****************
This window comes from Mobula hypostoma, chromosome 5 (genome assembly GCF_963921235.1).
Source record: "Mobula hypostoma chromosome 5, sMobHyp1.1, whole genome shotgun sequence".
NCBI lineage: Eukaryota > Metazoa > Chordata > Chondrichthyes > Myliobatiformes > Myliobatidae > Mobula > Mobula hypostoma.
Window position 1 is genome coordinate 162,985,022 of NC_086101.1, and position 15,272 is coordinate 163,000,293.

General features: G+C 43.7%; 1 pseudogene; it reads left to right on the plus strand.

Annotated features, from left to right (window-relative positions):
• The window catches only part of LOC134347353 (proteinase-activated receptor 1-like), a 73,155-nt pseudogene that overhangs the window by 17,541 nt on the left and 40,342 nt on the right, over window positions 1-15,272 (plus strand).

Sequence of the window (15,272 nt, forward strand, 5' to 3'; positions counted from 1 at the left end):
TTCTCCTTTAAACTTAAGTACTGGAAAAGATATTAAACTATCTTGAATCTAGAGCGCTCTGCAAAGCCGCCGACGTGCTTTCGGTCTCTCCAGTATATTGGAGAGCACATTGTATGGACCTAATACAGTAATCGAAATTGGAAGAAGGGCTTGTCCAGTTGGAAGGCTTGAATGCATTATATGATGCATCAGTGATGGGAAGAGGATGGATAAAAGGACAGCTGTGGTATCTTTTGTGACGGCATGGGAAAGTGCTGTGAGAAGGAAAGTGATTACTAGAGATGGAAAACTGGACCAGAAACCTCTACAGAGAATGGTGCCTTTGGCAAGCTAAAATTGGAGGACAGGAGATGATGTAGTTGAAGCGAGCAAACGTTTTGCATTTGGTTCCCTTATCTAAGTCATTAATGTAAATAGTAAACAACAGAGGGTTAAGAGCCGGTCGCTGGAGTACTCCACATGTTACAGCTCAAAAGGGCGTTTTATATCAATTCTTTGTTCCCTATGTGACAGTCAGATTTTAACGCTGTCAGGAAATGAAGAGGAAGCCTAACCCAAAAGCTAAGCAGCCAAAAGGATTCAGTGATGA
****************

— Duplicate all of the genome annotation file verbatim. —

This window comes from Mobula hypostoma, chromosome 5 (genome assembly GCF_963921235.1).
Source record: "Mobula hypostoma chromosome 5, sMobHyp1.1, whole genome shotgun sequence".
NCBI lineage: Eukaryota > Metazoa > Chordata > Chondrichthyes > Myliobatiformes > Myliobatidae > Mobula > Mobula hypostoma.
Window position 1 is genome coordinate 162,985,022 of NC_086101.1, and position 15,272 is coordinate 163,000,293.

General features: G+C 43.7%; 1 pseudogene; it reads left to right on the plus strand.

Annotated features, from left to right (window-relative positions):
• The window catches only part of LOC134347353 (proteinase-activated receptor 1-like), a 73,155-nt pseudogene that overhangs the window by 17,541 nt on the left and 40,342 nt on the right, over window positions 1-15,272 (plus strand).

Sequence of the window (15,272 nt, forward strand, 5' to 3'; positions counted from 1 at the left end):
TTCTCCTTTAAACTTAAGTACTGGAAAAGATATTAAACTATCTTGAATCTAGAGCGCTCTGCAAAGCCGCCGACGTGCTTTCGGTCTCTCCAGTATATTGGAGAGCACATTGTATGGACCTAATACAGTAATCGAAATTGGAAGAAGGGCTTGTCCAGTTGGAAGGCTTGAATGCATTATATGATGCATCAGTGATGGGAAGAGGATGGATAAAAGGACAGCTGTGGTATCTTTTGTGACGGCATGGGAAAGTGCTGTGAGAAGGAAAGTGATTACTAGAGATGGAAAACTGGACCAGAAACCTCTACAGAGAATGGTGCCTTTGGCAAGCTAAAATTGGAGGACAGGAGATGATGTAGTTGAAGCGAGCAAACGTTTTGCATTTGGTTCCCTTATCTAAGTCATTAATGTAAATAGTAAACAACAGAGGGTTAAGAGCCGGTCGCTGGAGTACTCCACATGTTACAGCTCAAAAGGGCGTTTTATATCAATTCTTTGTTCCCTATGTGACAGTCAGATTTTAACGCTGTCAGGAAATGAAGAGGAAGCCTAACCCAAAAGCTAAGCAGCCAAAAGGATTCAGTGATGA